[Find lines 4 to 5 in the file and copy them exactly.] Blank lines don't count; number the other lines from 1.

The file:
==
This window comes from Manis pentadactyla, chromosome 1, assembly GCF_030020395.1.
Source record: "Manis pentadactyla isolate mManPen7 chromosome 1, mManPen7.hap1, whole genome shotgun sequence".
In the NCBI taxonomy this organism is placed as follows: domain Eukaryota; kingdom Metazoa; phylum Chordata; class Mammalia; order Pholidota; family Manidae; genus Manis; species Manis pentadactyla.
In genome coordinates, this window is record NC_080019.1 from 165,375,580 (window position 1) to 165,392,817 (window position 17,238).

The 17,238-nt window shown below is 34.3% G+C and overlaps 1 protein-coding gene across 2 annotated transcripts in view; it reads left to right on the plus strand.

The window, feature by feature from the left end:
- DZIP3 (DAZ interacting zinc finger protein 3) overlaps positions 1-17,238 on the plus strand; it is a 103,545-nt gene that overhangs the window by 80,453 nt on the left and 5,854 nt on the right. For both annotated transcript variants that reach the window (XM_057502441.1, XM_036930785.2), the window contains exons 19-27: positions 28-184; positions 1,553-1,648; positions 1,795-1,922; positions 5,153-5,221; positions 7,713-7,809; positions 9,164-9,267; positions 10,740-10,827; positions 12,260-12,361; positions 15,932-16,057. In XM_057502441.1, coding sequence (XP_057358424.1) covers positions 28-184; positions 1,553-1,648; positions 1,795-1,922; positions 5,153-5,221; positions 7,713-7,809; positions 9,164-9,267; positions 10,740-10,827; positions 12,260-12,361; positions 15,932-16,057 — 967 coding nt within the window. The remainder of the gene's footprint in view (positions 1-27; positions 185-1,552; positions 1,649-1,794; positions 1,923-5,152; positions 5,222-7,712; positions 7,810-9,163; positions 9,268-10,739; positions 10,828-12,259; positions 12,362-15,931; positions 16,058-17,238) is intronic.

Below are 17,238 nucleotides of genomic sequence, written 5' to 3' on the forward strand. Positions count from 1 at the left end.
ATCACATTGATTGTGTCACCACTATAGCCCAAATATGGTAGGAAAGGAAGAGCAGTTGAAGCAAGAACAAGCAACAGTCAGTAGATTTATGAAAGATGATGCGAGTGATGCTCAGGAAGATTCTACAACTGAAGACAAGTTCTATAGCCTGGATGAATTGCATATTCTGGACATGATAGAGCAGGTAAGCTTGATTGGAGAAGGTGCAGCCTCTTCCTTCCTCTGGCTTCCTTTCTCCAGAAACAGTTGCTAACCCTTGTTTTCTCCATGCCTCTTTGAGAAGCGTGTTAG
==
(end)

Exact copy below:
In genome coordinates, this window is record NC_080019.1 from 165,375,580 (window position 1) to 165,392,817 (window position 17,238).

The 17,238-nt window shown below is 34.3% G+C and overlaps 1 protein-coding gene across 2 annotated transcripts in view; it reads left to right on the plus strand.